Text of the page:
Fishing activity near Petrogas offshore pipelines, 2020

Hintzen, Niels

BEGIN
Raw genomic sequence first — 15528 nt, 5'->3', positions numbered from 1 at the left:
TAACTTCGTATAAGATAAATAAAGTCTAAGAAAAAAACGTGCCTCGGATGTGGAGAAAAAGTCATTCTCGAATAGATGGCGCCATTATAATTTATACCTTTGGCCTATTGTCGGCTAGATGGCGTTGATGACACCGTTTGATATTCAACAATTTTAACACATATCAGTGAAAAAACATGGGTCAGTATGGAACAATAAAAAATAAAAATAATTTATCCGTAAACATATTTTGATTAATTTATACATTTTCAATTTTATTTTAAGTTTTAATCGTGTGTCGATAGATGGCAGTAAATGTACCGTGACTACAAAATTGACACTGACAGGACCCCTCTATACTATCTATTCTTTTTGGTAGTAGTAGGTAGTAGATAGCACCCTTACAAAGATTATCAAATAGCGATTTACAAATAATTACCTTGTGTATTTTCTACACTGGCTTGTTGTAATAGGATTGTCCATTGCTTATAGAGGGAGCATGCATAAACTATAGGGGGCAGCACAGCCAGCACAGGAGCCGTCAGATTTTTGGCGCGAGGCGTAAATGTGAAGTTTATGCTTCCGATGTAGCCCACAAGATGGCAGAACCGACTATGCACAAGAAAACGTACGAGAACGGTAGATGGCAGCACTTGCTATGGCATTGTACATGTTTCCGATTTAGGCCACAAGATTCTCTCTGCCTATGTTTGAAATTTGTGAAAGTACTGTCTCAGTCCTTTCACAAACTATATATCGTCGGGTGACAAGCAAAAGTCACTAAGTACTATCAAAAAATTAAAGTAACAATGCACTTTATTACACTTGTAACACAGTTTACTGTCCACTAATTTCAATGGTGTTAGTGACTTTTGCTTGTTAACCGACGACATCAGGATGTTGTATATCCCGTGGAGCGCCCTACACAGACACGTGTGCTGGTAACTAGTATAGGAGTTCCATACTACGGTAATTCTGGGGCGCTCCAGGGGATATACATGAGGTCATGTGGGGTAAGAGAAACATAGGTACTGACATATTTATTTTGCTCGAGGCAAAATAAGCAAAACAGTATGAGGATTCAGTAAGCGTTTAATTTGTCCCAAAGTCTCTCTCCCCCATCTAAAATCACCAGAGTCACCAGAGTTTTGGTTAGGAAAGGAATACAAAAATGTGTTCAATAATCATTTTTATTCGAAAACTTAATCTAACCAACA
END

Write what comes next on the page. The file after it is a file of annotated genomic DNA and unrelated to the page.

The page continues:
On the North Sea bottom lie numerous pipelines to link oil- or gas offshore drilling units, - platforms and processing stations on land. Although pipeline tubes are coated and covered with protective layers, the pipelines risk being damaged through man-made hazards like anchor dropping and fishing activities with bottom trawls. Petrogas E&P Netherlands B.V. works towards integrated risk assessment of pipelines. Spatial maps of fishing activity would contribute to this risk assessment. Therefore, WMR was tasked to quantify the amount of fishing activity in the vicinity of Petrogas E&P Netherlands B.V. pipelines. Fishing activity has been quantified at a spatial scale of approximate 3800 m2 blocks (68m by 56m) using fishing Vessel Monitoring System (VMS) data from the year 2020. The results in this study show that larger vessels as well as smaller vessels do operate a fishing in the vicinity of the pipelines located closer to shore. In the northern part of the EEZ, fishing intensity of larger vessels is low and negligible for smaller vessels and shrimp trawlers. The highest fishing intensity (number of times a full grid cell is trawled) is recorded close to the IJmuiden harbour due to shrimp trawling activity and amounts to an estimated 3-4 times trawling intensity around the pipelines. It is however realised with gears substantially lighter than traditional beam trawls. This fishing intensity is below the range of 5-10 times a year estimated in the most intensively fished areas of the North Sea. The indicators calculated in this study, reflecting number of potential interactions (fishing effort) of trawling vessels with the pipelines and the potential severity of these interactions (fishing intensity), may contribute to the risk assessment. It should be noted, however, that owing to seasonal changes in fish distribution and yearly changes in fishing gear characteristics, these maps do not provide an accurate base for the prediction of future fishing impact.